It is clear that a search may be conducted without probable cause and without a warrant if the search is conducted pursuant to voluntary consent. Schneckloth v. Bustamonte, 412 U.S. 218, 93 S. Ct. 2041, 36 L. Ed. 2d 854 (1973). Ultimately, the determination of voluntariness is a question of fact to be determined from the totality of all the circumstances. Id. at 227, 93 S. Ct. at 2047. In order to ensure that consent is voluntarily given, the Tenth Circuit has established a three-part test which must be satisfied: (1) there must be clear and positive testimony that consent was unequivocable and specific and freely given; (2) the government must prove consent was given without duress or coercion; and (3) the courts indulge every reasonable presumption against the waiver of fundamental constitutional rights. United States v. Abbott, 546 F.2d 883, 885 (10th Cir. 1977); Villano v. United States, 310 F.2d 680, 684 (10th Cir. 1962).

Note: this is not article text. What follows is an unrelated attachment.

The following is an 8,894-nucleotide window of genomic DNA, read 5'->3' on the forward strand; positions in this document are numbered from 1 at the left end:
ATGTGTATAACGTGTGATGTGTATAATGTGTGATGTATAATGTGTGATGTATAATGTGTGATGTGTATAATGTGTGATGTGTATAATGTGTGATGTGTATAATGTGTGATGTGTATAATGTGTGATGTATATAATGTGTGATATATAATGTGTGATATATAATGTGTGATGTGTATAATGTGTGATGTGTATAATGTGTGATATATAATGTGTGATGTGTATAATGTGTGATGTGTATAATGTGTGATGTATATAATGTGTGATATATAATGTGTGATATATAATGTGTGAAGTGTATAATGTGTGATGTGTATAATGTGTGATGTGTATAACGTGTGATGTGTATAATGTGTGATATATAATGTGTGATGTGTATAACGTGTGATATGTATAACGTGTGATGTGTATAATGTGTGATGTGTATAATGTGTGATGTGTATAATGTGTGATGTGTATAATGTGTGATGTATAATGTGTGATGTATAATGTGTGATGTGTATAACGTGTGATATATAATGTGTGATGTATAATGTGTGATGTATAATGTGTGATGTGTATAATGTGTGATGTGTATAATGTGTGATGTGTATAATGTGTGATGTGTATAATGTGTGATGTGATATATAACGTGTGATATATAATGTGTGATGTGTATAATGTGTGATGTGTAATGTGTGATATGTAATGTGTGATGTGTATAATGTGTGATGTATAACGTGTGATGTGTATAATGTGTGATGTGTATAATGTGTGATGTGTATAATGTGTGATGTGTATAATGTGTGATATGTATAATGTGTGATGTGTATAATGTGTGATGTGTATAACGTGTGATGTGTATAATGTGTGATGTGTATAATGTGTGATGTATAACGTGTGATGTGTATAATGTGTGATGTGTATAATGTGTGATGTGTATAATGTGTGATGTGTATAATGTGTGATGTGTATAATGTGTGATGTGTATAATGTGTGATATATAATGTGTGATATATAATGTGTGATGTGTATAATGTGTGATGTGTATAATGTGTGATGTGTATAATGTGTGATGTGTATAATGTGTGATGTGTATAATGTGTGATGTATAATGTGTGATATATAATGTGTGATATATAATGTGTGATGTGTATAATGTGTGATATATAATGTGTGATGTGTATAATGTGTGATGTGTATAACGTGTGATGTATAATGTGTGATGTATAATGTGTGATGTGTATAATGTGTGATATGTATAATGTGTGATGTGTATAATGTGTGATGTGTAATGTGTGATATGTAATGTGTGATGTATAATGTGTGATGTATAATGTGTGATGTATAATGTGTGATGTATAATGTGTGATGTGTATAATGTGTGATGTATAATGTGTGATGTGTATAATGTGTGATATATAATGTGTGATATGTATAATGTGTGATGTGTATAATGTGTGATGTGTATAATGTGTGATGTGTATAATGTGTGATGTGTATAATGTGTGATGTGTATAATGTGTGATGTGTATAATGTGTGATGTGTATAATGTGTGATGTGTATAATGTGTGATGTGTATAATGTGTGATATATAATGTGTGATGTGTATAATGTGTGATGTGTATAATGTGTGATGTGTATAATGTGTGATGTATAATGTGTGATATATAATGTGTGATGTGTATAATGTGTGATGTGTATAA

In reviewing a denial of a motion to suppress, the trial court's findings must be accepted by this court unless they are clearly erroneous. United States v. Cooper, 733 F.2d 1360, 1364 (10th Cir. 1984); United States v. Gabriel, 715 F.2d 1447 (10th Cir. 1983). Furthermore, the evidence on appeal must be viewed in the light most favorable to the district court's findings. United States v. Lopez, 777 F.2d 543 (10th Cir. 1985).